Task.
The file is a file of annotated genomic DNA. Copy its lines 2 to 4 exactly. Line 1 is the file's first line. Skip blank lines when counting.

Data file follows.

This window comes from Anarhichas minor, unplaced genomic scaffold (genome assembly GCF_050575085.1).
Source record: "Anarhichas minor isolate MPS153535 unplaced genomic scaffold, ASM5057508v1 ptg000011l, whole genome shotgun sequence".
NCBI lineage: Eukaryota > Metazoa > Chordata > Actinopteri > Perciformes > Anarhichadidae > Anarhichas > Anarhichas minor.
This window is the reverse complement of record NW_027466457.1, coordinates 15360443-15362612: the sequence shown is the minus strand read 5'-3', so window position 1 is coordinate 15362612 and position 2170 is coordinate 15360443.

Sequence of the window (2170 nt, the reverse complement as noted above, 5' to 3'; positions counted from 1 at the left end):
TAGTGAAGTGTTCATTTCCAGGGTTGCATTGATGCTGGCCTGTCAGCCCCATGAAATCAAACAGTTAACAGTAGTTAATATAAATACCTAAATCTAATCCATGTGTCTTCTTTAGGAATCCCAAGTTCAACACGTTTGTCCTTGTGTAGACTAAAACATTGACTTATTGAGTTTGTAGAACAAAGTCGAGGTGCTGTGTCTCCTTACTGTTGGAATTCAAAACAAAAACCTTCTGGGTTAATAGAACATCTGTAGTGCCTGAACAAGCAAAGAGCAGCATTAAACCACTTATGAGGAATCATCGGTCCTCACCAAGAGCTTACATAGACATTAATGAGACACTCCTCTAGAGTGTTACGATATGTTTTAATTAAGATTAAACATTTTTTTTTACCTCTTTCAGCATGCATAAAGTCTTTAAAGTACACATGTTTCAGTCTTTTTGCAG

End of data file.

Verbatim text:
Source record: "Anarhichas minor isolate MPS153535 unplaced genomic scaffold, ASM5057508v1 ptg000011l, whole genome shotgun sequence".
NCBI lineage: Eukaryota > Metazoa > Chordata > Actinopteri > Perciformes > Anarhichadidae > Anarhichas > Anarhichas minor.
This window is the reverse complement of record NW_027466457.1, coordinates 15360443-15362612: the sequence shown is the minus strand read 5'-3', so window position 1 is coordinate 15362612 and position 2170 is coordinate 15360443.